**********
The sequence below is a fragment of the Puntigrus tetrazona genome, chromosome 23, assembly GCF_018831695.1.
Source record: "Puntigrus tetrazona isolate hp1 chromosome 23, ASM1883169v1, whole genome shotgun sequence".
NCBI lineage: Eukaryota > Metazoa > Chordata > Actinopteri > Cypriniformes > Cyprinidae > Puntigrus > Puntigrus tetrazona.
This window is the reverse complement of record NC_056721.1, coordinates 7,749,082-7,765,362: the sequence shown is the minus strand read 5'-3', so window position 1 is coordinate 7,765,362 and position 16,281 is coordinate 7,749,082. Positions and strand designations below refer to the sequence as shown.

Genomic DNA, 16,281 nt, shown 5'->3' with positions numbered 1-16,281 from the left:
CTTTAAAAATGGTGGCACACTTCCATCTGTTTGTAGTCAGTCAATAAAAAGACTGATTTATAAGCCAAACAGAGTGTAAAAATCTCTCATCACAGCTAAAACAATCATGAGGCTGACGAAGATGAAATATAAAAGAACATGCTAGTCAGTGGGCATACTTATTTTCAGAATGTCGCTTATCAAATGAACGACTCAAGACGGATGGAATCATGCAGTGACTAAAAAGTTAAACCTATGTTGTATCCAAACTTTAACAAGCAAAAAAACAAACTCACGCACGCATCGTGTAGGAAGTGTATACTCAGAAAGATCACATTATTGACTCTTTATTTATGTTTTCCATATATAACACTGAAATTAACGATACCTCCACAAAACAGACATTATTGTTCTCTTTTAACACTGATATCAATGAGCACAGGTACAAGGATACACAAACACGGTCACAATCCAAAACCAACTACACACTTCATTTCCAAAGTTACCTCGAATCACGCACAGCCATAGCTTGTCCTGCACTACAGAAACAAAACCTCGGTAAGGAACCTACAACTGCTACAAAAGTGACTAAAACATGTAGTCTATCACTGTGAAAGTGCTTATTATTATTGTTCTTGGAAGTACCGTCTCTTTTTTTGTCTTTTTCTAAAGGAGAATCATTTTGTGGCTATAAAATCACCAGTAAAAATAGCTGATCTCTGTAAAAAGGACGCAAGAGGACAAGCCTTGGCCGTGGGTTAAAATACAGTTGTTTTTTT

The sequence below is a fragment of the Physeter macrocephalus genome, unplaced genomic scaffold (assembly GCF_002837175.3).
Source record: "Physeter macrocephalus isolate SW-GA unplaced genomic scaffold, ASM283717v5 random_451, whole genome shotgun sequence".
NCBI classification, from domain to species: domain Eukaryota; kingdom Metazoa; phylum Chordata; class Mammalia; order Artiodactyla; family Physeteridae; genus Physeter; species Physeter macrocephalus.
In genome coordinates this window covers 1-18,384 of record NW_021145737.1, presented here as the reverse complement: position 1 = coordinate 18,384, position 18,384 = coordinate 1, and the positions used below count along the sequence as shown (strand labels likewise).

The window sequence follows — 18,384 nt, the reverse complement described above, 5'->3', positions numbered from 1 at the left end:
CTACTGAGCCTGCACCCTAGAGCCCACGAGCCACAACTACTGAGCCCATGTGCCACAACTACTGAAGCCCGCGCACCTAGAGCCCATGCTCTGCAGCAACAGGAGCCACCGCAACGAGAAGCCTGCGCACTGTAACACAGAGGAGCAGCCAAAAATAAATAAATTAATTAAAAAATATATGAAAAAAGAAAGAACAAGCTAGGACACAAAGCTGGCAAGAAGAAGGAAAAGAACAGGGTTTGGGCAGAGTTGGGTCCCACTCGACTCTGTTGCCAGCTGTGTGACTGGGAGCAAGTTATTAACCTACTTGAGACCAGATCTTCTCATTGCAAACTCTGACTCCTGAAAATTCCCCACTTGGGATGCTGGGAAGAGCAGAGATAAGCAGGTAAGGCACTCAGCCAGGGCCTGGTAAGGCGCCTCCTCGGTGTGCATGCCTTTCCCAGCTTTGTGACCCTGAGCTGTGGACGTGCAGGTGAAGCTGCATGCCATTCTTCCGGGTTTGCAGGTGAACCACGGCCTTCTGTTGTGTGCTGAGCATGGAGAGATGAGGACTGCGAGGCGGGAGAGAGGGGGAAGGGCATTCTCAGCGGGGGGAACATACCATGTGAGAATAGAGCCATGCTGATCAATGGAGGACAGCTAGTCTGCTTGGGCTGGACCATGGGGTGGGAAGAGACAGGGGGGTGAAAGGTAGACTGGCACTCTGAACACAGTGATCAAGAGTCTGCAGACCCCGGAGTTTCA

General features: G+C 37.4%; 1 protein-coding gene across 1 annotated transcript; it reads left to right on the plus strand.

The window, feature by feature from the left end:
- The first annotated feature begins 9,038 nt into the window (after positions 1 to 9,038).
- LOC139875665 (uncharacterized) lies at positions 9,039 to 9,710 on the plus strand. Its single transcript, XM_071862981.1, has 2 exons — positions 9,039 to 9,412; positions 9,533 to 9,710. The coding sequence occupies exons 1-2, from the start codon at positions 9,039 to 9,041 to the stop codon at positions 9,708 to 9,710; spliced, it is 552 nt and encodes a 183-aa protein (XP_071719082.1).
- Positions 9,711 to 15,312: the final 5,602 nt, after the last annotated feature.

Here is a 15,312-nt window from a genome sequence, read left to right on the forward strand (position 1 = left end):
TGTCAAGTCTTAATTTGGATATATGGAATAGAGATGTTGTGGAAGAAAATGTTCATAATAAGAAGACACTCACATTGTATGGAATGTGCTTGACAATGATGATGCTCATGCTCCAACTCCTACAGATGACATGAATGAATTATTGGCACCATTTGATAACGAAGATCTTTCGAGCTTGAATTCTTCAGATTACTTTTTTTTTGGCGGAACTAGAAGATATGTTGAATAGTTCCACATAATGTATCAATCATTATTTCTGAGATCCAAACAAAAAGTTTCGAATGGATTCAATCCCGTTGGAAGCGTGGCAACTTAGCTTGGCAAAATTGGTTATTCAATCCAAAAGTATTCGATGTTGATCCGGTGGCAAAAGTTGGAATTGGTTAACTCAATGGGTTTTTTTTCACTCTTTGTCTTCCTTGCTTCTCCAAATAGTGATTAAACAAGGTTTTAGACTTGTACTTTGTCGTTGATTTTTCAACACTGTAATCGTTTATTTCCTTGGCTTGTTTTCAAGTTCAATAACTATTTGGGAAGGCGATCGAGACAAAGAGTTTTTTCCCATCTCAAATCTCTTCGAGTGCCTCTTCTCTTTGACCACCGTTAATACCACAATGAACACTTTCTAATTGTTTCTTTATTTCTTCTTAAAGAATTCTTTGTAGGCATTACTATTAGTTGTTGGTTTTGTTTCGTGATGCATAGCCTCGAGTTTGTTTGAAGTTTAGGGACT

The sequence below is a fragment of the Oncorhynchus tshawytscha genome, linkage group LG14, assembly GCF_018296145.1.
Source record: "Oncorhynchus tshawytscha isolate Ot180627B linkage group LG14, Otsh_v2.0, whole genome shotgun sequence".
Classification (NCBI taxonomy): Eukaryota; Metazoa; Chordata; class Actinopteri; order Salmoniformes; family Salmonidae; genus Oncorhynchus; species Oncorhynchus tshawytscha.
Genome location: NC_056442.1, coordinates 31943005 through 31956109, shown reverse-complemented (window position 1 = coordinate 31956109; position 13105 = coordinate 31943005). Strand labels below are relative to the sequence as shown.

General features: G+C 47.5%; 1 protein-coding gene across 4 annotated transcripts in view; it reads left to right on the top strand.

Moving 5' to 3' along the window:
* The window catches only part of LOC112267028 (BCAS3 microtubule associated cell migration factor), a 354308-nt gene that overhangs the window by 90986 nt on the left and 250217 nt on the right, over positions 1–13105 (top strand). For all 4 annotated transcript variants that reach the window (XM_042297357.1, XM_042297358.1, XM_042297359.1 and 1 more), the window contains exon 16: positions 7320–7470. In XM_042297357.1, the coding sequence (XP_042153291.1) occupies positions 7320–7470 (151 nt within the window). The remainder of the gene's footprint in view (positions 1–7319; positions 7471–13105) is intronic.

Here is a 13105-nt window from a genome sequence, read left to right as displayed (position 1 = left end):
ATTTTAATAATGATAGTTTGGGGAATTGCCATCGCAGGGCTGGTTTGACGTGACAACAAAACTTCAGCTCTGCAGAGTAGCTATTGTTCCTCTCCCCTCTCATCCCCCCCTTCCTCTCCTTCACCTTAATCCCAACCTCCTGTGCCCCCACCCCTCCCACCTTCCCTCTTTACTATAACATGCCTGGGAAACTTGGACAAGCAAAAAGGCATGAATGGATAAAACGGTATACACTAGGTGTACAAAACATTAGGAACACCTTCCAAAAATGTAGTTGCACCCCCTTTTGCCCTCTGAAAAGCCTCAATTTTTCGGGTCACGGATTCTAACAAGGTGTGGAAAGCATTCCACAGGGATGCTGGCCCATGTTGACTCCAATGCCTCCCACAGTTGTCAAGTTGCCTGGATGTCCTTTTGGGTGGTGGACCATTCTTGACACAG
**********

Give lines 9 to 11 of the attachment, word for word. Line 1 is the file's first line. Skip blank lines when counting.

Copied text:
NCBI classification, from domain to species: domain Eukaryota; kingdom Metazoa; phylum Chordata; class Mammalia; order Artiodactyla; family Physeteridae; genus Physeter; species Physeter macrocephalus.
In genome coordinates this window covers 1-18,384 of record NW_021145737.1, presented here as the reverse complement: position 1 = coordinate 18,384, position 18,384 = coordinate 1, and the positions used below count along the sequence as shown (strand labels likewise).

The window sequence follows — 18,384 nt, the reverse complement described above, 5'->3', positions numbered from 1 at the left end: